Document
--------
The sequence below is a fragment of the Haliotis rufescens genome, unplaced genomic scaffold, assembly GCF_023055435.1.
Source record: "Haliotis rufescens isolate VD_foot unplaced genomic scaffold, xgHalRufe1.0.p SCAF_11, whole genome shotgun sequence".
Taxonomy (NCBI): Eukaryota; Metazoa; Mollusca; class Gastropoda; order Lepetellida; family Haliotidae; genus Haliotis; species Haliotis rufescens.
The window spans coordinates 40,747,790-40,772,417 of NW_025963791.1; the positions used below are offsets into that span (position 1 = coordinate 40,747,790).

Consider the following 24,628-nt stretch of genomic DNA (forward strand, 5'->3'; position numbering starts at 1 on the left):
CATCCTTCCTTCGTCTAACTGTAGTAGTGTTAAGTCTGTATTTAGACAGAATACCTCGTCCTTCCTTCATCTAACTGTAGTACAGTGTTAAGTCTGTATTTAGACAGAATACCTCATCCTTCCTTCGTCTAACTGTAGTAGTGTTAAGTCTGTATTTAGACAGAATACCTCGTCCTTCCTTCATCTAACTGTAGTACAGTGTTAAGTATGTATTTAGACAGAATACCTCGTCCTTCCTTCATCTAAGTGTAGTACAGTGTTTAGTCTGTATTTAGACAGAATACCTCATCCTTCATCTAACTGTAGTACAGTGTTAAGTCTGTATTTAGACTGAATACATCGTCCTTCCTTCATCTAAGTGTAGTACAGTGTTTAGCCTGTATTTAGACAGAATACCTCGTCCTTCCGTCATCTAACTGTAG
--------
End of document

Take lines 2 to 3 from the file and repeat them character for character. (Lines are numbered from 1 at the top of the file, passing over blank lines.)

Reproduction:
Source record: "Haliotis rufescens isolate VD_foot unplaced genomic scaffold, xgHalRufe1.0.p SCAF_11, whole genome shotgun sequence".
Taxonomy (NCBI): Eukaryota; Metazoa; Mollusca; class Gastropoda; order Lepetellida; family Haliotidae; genus Haliotis; species Haliotis rufescens.